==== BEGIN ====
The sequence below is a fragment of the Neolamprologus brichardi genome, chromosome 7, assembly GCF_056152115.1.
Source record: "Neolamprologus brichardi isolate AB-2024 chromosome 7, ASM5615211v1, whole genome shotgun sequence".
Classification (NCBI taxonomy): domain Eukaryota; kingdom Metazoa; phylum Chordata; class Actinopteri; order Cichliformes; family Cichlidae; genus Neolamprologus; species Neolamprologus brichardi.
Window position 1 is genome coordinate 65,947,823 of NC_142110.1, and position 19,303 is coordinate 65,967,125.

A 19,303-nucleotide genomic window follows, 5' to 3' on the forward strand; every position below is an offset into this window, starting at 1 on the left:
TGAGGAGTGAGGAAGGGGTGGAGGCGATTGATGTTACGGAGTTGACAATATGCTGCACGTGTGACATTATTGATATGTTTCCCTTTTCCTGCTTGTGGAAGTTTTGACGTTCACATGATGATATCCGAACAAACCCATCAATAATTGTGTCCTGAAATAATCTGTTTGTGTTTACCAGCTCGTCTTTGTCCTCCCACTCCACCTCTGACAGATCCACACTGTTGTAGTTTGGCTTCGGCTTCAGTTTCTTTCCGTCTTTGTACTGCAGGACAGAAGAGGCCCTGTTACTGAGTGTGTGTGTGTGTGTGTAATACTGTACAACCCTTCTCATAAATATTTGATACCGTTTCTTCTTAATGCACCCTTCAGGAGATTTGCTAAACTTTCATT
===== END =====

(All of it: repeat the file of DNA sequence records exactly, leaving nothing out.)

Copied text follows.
The sequence below is a fragment of the Neolamprologus brichardi genome, chromosome 7, assembly GCF_056152115.1.
Source record: "Neolamprologus brichardi isolate AB-2024 chromosome 7, ASM5615211v1, whole genome shotgun sequence".
Classification (NCBI taxonomy): domain Eukaryota; kingdom Metazoa; phylum Chordata; class Actinopteri; order Cichliformes; family Cichlidae; genus Neolamprologus; species Neolamprologus brichardi.
Window position 1 is genome coordinate 65,947,823 of NC_142110.1, and position 19,303 is coordinate 65,967,125.

A 19,303-nucleotide genomic window follows, 5' to 3' on the forward strand; every position below is an offset into this window, starting at 1 on the left:
TGAGGAGTGAGGAAGGGGTGGAGGCGATTGATGTTACGGAGTTGACAATATGCTGCACGTGTGACATTATTGATATGTTTCCCTTTTCCTGCTTGTGGAAGTTTTGACGTTCACATGATGATATCCGAACAAACCCATCAATAATTGTGTCCTGAAATAATCTGTTTGTGTTTACCAGCTCGTCTTTGTCCTCCCACTCCACCTCTGACAGATCCACACTGTTGTAGTTTGGCTTCGGCTTCAGTTTCTTTCCGTCTTTGTACTGCAGGACAGAAGAGGCCCTGTTACTGAGTGTGTGTGTGTGTGTGTAATACTGTACAACCCTTCTCATAAATATTTGATACCGTTTCTTCTTAATGCACCCTTCAGGAGATTTGCTAAACTTTCATT